The fact it’s Janine’s step-father Todd who starts the cheering also ties those final scenes to the season’s other big theme of Daddy Issues and terrible father figures. Much of this has covered frequently treated themes around cycles of abuse and neglect. In fact, one of the nicer scenes in this episode was Hughie’s description of his own father, providing a counter-example of really good fathering that’s mirrored in MM’s conversation with his daughter at the episode’s end. And Butcher switches sides when Soldier Boy threatens Ryan, because although he’s willing to sacrifice thousands of innocent people to kill Homelander, he’s not willing to sacrifice his step-son, his more positive fatherhood pulling him back from the brink.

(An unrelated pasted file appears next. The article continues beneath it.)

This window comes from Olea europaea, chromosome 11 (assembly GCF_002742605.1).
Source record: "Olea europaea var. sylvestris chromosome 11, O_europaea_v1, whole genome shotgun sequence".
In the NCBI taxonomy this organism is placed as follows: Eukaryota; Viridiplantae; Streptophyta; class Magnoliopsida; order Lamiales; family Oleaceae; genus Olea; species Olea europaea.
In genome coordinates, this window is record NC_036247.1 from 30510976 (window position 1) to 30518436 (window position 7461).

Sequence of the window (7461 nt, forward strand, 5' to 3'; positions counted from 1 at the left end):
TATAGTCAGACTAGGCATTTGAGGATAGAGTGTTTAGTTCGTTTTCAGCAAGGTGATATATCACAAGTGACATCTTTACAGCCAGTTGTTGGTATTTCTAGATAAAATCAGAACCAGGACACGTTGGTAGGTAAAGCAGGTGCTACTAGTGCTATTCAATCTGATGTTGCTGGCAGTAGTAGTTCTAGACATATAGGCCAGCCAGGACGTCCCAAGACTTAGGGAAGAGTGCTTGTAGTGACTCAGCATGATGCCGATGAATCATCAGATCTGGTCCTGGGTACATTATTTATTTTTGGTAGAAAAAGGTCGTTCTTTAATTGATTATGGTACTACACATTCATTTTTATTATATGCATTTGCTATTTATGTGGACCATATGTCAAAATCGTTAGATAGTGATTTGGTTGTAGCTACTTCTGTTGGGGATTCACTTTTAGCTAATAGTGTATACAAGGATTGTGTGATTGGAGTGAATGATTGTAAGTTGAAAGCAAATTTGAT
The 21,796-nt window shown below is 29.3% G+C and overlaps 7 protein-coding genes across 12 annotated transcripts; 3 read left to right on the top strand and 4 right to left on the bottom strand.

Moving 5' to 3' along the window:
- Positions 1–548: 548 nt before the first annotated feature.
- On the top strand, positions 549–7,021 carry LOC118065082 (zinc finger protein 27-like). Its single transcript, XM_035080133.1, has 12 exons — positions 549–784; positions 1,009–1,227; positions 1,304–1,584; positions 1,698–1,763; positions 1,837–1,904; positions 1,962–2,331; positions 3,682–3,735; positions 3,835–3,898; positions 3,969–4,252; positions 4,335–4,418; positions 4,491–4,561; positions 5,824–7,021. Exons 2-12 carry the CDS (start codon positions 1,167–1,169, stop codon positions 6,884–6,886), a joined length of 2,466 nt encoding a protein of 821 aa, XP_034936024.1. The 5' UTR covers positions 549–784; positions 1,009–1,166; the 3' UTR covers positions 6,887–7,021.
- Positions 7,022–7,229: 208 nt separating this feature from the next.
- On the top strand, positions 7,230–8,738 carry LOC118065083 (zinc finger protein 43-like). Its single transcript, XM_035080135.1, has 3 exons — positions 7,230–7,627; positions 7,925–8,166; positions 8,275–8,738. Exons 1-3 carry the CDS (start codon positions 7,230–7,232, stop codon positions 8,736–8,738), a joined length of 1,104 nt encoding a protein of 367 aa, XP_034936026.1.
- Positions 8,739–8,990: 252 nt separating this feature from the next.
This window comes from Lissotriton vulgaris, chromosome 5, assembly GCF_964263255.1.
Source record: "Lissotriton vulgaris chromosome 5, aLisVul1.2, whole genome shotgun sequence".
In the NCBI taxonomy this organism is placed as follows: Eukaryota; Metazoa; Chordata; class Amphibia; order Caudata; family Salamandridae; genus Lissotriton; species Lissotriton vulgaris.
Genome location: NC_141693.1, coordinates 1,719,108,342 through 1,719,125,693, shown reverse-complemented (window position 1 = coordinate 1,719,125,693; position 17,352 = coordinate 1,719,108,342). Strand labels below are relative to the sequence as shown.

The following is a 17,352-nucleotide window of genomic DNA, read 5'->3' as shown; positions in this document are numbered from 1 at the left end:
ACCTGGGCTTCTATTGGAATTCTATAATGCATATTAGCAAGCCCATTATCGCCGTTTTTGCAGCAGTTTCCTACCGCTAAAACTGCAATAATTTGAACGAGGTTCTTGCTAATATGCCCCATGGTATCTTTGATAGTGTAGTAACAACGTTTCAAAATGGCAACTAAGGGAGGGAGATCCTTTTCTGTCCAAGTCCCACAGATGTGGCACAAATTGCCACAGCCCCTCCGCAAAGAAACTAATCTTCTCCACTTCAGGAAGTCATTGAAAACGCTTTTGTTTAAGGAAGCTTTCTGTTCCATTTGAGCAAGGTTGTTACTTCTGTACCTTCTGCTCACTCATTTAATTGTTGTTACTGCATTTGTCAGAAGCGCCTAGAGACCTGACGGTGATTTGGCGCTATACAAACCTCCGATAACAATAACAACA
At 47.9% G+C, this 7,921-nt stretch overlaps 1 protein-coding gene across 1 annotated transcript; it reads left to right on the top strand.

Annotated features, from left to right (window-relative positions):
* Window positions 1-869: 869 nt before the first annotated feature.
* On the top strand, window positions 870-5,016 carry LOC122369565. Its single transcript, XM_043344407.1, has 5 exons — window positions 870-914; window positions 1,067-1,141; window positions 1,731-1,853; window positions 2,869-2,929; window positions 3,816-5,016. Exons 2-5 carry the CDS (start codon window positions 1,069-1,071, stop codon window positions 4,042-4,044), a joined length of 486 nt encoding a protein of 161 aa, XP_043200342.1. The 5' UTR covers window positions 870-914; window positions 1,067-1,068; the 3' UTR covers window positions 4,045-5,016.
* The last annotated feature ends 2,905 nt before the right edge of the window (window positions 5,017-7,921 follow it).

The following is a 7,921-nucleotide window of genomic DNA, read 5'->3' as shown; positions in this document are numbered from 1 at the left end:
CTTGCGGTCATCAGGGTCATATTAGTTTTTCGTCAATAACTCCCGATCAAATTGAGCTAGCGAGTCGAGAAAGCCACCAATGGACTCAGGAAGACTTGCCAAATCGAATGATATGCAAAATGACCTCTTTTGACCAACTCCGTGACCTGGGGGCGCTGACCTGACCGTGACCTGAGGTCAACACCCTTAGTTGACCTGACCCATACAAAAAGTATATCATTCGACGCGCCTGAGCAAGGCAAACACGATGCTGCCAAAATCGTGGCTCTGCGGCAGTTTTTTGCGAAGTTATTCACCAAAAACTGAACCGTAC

But then, of course, these are also mirrored in Homelander actually being a good father, which is a bit more chilling. Homelander is clearly a terrible, evil person, but there’s no denying he has, in this episode, been a somewhat better father figure to Ryan than Butcher, offering him unconditional love and support instead of a horribly misguided attempt at “tough love for his own protection” earlier this season, that has predictably backfired. And that’s why Ryan now looks set to follow his biological father down a very dark road in Season 4.